Canada faces more anti-trust scrutiny over planned merger between two major telecoms

Canadians that believe in a competitive, well-regulated telecommunications market are in danger of losing those protections if a proposed merger between Rogers Communications Inc. and Shaw Communications Inc. is approved, a coalition of independent telecommunications providers told a federal regulatory hearing.

In front of a seven-member hearing panel on Friday, the coalition, called The Independent Networks Consortium, argued that Rogers and Shaw’s proposed proposed $3.4 billion buyout of Manitoba Telecom Services Inc. would create a “shadow” of the country’s big three, BCE Inc., Telus Corp. and Rogers, representing just three of the nation’s 31.7 million residential and business phone lines, as well as 40 percent of mobile phone users.

From a financial perspective, those three companies control about 95 percent of customer service, 59 percent of broadband providers and 59 percent of access to the Internet, CI members said. The companies also could use their new acquisition of both wireless and cable companies to discriminate against competitors in the provision of their services, they said.

“Without viable competing options, it’s difficult to build market-driven pricing and bargaining power, the means to ensure that the nation’s communication giants do not treat competitors’ services as second-class,” said Greig Douglas, executive director of the advocacy group.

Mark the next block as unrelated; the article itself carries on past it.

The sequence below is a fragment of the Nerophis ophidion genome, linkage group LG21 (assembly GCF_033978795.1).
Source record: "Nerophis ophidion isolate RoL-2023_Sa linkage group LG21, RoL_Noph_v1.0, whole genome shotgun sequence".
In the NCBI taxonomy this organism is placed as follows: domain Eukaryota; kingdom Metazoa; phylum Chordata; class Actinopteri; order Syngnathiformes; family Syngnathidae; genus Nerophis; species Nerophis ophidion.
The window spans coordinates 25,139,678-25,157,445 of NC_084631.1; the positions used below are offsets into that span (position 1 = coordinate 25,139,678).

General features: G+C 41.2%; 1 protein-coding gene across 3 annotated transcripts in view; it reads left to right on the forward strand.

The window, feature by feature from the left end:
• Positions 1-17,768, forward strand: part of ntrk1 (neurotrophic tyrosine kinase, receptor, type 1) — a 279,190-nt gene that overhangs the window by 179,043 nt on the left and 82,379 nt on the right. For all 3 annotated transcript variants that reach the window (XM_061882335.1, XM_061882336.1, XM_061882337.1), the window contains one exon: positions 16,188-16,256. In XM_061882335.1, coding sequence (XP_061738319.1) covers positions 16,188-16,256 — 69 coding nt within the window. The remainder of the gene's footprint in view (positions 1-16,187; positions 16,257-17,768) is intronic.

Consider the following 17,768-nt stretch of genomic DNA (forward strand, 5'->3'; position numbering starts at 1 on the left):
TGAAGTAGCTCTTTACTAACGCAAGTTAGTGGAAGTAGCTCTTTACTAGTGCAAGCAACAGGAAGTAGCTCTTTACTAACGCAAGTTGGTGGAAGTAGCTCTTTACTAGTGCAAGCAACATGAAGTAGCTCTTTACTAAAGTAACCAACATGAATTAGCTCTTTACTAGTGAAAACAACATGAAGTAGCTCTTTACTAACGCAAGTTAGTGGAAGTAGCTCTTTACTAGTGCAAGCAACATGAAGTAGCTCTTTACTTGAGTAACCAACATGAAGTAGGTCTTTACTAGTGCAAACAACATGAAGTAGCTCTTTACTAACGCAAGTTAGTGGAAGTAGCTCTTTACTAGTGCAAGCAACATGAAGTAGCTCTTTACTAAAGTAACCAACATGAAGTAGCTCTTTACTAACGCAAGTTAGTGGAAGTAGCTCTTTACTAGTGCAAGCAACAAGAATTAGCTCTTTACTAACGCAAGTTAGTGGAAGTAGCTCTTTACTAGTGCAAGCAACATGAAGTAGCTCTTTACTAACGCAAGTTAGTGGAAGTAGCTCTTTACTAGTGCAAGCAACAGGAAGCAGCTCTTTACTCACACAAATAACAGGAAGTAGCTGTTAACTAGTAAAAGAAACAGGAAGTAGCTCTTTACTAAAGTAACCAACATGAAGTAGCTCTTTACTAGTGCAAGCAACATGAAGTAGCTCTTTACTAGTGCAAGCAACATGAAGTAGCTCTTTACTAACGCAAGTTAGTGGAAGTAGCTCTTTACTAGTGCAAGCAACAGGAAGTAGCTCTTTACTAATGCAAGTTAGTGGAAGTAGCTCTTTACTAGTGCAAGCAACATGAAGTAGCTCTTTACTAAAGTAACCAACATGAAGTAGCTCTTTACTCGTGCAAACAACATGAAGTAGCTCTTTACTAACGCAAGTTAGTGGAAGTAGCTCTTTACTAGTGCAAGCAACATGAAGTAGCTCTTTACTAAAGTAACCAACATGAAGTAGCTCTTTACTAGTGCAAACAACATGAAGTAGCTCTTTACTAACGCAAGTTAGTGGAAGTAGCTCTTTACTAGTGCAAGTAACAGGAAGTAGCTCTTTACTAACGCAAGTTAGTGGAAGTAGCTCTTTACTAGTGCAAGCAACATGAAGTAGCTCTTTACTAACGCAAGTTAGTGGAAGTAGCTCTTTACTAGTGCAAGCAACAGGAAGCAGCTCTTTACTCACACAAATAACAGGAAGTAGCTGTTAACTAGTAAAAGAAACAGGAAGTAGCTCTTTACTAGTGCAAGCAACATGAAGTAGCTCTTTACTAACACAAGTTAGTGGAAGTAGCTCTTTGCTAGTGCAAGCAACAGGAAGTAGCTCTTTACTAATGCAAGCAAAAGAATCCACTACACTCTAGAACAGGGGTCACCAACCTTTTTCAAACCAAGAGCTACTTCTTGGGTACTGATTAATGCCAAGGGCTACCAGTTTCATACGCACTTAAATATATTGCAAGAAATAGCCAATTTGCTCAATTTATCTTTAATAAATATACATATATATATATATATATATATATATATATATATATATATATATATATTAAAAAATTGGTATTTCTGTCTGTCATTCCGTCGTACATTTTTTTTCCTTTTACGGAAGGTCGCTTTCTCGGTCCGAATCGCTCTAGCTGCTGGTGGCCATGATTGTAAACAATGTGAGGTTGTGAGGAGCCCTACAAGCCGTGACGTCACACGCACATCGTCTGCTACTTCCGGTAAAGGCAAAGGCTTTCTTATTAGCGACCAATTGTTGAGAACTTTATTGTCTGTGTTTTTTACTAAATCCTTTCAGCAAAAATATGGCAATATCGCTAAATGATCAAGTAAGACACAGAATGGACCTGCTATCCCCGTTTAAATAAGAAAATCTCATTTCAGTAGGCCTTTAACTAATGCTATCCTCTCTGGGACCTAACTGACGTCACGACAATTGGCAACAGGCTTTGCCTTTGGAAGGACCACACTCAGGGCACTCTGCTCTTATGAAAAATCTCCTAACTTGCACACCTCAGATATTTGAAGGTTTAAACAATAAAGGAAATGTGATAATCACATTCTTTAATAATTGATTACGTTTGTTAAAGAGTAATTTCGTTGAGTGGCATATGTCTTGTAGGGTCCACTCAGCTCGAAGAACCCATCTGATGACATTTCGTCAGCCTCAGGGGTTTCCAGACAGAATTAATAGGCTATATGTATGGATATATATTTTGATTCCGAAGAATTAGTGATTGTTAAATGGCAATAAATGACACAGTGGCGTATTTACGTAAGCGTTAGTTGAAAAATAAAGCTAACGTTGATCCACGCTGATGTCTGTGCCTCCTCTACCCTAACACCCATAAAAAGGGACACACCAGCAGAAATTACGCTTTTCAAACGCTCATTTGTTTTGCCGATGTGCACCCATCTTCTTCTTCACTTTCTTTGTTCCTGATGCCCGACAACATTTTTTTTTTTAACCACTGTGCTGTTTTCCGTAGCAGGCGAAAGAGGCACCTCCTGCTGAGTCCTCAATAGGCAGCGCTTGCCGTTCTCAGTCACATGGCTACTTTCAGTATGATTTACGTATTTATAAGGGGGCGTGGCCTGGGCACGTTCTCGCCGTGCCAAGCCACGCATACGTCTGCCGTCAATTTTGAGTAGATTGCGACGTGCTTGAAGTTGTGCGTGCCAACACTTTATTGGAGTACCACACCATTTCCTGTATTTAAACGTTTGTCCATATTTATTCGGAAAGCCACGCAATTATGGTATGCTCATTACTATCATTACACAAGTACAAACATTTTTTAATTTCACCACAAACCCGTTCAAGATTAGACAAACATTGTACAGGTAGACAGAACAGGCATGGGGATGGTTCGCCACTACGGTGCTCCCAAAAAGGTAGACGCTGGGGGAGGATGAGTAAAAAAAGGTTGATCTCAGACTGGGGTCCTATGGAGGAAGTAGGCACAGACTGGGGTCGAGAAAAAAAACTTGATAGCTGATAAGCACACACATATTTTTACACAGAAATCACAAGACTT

“Together, Shaw and Rogers control access to 90 percent of all fixed lines in Canada, 68 percent of wireless lines, 46 percent of wireless and 87 percent of TV. If they are allowed to tie up MTS, they will have even more complete control over the distribution of content and their competitors’ ability to compete with them.”

Rogers and Shaw will argue during the hearing that they are not proposing to combine their services but simply to get better bang for their customers’ buck, and they agree that the country needs more competition.

Both the companies also agreed that the country needs more competition, and are talking about adding broadband competitors into the market and exploring ways to provide discounts and content to potential rivals in rural and remote areas. That is because they share a common goal to connect more rural and remote Canadians with the broadband networks they have in large urban centers, Rogers representatives said.

The deal will be reviewed by the Canadian Radio-television and Telecommunications Commission, and if it receives the regulatory OK, Shaw and Rogers will have to pay a break fee to MTS.

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